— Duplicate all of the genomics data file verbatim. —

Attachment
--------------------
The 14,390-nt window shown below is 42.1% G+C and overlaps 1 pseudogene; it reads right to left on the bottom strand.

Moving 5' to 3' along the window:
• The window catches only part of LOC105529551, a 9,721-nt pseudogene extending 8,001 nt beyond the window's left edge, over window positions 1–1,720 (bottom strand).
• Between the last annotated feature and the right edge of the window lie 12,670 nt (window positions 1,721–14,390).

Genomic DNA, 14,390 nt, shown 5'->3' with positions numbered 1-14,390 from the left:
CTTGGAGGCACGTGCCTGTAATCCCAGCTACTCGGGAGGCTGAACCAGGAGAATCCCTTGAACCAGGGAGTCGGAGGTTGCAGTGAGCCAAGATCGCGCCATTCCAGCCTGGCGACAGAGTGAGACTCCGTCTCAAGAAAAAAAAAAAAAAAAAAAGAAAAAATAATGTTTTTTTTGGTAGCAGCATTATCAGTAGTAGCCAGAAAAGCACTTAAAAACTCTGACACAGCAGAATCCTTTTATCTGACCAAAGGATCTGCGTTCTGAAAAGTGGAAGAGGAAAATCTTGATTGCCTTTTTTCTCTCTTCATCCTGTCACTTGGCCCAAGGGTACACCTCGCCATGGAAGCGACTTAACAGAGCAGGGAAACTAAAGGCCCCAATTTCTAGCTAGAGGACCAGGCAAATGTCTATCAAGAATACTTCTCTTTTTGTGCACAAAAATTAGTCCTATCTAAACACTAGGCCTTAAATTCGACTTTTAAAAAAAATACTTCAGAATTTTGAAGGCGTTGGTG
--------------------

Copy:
The 14,390-nt window shown below is 42.1% G+C and overlaps 1 pseudogene; it reads right to left on the bottom strand.

Moving 5' to 3' along the window:
• The window catches only part of LOC105529551, a 9,721-nt pseudogene extending 8,001 nt beyond the window's left edge, over window positions 1–1,720 (bottom strand).
• Between the last annotated feature and the right edge of the window lie 12,670 nt (window positions 1,721–14,390).

Genomic DNA, 14,390 nt, shown 5'->3' with positions numbered 1-14,390 from the left:
CTTGGAGGCACGTGCCTGTAATCCCAGCTACTCGGGAGGCTGAACCAGGAGAATCCCTTGAACCAGGGAGTCGGAGGTTGCAGTGAGCCAAGATCGCGCCATTCCAGCCTGGCGACAGAGTGAGACTCCGTCTCAAGAAAAAAAAAAAAAAAAAAAGAAAAAATAATGTTTTTTTTGGTAGCAGCATTATCAGTAGTAGCCAGAAAAGCACTTAAAAACTCTGACACAGCAGAATCCTTTTATCTGACCAAAGGATCTGCGTTCTGAAAAGTGGAAGAGGAAAATCTTGATTGCCTTTTTTCTCTCTTCATCCTGTCACTTGGCCCAAGGGTACACCTCGCCATGGAAGCGACTTAACAGAGCAGGGAAACTAAAGGCCCCAATTTCTAGCTAGAGGACCAGGCAAATGTCTATCAAGAATACTTCTCTTTTTGTGCACAAAAATTAGTCCTATCTAAACACTAGGCCTTAAATTCGACTTTTAAAAAAAATACTTCAGAATTTTGAAGGCGTTGGTG